Nicholas passed away on December 6 sometime around the 340s or 350s AD, and the day of his death became an annual feast in which children would put out food for Nicholas and straw for his donkey. It was said that the saint would come down from heaven during the night and replace the offerings with toys and treats—but only for the good boys and girls. There are many different versions of the legend of Saint Nicholas, but all are the inspiration for the jolly, red-suited gift-giver that we now know as Santa Claus.

Many Christian parents are torn as to whether or not they should play the “Santa game” with their children. On one hand, he makes Christmas fun and magical, leaving wonderful holiday memories for years to come. On the other hand, the focus of Christmas should be on Jesus Christ and how much He has already given us. So, is the story of Santa Claus an innocent addition to Christmas festivities, or is he a subject that should be avoided?

Parents need to use their own judgment in deciding whether or not to include Santa during the holidays, but here are some things to consider: Children who believe that the gifts they receive Christmas morning are from a magical man with unending resources are less likely to appreciate what they have been given, and the sacrifices their parents make in providing them. Greed and materialism can overshadow the holiday season, which is meant to be about giving, loving, and worshiping God. Children whose parents are on a tight budget may feel that they have been overlooked by Santa, or even worse, deemed one of the “bad” boys or girls.

An even more troubling aspect of telling our children that Santa comes down the chimney each year to leave their gifts is that it is, obviously, a lie. We live in a society that believes that lying for the “right” reason is acceptable. As long as it doesn’t hurt anyone, it is not a problem. This is contrary to what the Bible tells us. “For the Scriptures say, ‘If you want to live a happy life and good days, keep your tongue from speaking evil, and keep your lips from telling lies’ ” (1 Peter 3:10, NLT). Of course, telling our children that Santa is real is not a malicious deception, but it is, nevertheless, a lie.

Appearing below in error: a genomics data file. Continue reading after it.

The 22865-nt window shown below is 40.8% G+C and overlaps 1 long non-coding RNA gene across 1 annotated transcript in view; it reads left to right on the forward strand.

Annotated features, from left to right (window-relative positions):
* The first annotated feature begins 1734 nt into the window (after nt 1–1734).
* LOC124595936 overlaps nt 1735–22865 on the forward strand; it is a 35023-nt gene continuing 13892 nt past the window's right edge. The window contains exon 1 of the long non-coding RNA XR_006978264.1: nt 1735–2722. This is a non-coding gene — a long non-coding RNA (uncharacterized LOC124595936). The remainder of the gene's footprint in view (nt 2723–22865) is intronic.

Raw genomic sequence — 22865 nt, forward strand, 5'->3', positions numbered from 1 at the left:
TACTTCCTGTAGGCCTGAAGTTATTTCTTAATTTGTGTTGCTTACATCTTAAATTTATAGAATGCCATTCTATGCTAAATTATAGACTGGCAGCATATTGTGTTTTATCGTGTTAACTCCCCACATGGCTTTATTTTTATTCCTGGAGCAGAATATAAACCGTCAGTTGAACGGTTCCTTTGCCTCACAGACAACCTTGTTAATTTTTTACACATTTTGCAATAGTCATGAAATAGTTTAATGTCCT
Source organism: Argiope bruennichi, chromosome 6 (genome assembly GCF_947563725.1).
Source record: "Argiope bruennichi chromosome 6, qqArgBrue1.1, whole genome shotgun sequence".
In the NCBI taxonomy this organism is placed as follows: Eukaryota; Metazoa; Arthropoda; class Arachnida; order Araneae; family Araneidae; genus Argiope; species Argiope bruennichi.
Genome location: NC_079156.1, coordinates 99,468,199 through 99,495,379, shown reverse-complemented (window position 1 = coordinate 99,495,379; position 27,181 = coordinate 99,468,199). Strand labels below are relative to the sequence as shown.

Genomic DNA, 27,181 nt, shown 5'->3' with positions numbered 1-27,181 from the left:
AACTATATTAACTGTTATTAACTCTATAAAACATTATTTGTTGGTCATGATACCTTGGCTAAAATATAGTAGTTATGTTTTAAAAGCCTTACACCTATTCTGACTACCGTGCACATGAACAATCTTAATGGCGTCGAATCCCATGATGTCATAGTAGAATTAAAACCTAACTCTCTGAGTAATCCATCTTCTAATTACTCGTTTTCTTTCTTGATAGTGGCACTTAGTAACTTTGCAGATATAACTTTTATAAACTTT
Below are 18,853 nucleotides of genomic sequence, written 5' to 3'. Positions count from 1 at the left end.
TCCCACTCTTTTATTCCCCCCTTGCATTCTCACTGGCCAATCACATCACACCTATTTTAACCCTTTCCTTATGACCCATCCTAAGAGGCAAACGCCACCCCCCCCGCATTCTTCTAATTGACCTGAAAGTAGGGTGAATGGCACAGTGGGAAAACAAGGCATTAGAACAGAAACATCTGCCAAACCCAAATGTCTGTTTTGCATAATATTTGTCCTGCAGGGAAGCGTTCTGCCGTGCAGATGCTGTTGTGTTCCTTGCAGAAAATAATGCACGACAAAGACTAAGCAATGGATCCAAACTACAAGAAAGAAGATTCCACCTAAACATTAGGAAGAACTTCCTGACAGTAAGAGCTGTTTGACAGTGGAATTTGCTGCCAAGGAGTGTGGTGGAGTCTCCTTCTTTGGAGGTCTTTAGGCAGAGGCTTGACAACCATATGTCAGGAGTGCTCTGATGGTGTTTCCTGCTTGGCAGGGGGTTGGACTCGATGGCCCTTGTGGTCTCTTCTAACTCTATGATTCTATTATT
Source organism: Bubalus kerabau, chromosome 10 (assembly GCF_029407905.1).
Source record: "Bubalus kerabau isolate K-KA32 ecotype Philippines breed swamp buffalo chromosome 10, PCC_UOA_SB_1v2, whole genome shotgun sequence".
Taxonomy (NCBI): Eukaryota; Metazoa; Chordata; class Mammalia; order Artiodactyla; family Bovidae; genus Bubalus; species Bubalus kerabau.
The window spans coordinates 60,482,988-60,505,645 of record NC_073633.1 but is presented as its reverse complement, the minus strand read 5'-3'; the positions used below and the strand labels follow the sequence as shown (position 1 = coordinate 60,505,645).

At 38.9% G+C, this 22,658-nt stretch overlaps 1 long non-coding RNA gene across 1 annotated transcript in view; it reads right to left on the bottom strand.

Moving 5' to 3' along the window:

Although it is probably not typical, some children honestly feel deceived and betrayed by their parents when they find out that Santa is not real. Children trust their parents to tell them the truth, and it is our responsibility not to break this trust. If we do, they will not believe more important things we tell them, such as the truth about Christ, whom they also cannot physically see.

This doesn’t mean we must leave Santa completely out of Christmas. Children can still play the “Santa game” even if they know it is all pretend. They can make lists, sit on his lap at the mall, and leave out cookies and milk on Christmas Eve. This will not rob them of their joy of the season, and gives parents the opportunity to tell their children about the godly qualities of the real Saint Nicholas, who dedicated his life to serving others and made himself into a living example of Jesus Christ.[1]

 


[1] Got Questions Ministries. (2010). Got Questions? Bible Questions Answered. Bellingham, WA: Logos Bible Software.

Questions about Christmas: Should we have a Christmas Tree? Does the Christmas Tree have its origin in ancient pagan rituals?

The modern custom of a Christmas tree does not come from any form of paganism. There is no evidence of any pagan religion decorating a special holiday tree for their mid-winter festivals, although the Romans celebrated the winter solstice with a festival called Saturnalia in honor of Saturnus, the god of agriculture. They decorated their houses with greens and lights and exchanged gifts. Late in the Middle Ages, Germans and Scandinavians placed evergreen trees inside their homes or just outside their doors to show their hope in the forthcoming spring. The first Christmas tree was decorated by Protestant Christians in 16th-century Germany. Our modern Christmas tree evolved from these early German traditions, and the custom most likely came to the United States with Hessian troops during the American Revolution, or with German immigrants to Pennsylvania and Ohio.